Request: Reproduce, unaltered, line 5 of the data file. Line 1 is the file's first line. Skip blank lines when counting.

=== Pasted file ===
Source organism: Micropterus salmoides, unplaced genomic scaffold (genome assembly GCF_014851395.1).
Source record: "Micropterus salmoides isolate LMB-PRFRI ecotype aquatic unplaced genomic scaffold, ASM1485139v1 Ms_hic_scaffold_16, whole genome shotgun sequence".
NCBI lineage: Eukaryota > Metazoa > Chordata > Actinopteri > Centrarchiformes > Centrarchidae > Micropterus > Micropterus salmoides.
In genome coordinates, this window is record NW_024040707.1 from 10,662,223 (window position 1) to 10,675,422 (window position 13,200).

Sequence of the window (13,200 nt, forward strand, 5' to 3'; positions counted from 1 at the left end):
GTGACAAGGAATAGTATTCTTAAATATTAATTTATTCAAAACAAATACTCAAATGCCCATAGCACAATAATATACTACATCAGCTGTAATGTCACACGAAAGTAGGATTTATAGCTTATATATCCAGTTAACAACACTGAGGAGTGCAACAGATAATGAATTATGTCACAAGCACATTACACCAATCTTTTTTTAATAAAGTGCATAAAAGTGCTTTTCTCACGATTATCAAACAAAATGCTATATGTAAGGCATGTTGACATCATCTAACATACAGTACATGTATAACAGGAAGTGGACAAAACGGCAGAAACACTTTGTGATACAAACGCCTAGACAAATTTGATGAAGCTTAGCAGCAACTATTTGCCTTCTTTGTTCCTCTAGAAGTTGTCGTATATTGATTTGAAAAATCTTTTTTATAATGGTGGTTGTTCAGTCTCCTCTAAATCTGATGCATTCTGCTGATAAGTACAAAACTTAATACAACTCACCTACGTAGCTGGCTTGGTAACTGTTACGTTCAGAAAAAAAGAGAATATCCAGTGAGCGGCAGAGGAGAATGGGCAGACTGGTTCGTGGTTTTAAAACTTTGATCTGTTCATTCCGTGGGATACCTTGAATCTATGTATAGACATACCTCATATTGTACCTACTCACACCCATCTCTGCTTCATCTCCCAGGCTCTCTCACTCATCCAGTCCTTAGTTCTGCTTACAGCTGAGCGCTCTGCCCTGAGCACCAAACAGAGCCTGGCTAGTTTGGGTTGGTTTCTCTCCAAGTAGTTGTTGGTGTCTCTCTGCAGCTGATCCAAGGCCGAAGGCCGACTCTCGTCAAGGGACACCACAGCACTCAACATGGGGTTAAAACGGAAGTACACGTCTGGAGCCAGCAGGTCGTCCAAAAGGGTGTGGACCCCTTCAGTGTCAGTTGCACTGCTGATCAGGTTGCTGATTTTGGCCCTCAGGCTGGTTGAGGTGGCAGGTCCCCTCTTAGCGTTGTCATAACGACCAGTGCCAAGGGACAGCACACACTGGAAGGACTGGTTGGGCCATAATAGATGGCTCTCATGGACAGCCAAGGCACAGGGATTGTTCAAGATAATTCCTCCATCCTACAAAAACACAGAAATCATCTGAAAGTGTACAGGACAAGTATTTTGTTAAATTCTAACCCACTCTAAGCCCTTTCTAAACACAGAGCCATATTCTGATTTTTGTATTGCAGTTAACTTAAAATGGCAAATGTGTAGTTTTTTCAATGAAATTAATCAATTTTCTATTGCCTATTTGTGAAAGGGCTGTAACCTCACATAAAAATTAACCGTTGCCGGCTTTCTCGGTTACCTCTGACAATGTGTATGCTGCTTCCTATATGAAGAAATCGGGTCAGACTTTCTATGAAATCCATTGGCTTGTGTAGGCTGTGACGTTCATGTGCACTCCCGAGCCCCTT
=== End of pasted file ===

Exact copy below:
Sequence of the window (13,200 nt, forward strand, 5' to 3'; positions counted from 1 at the left end):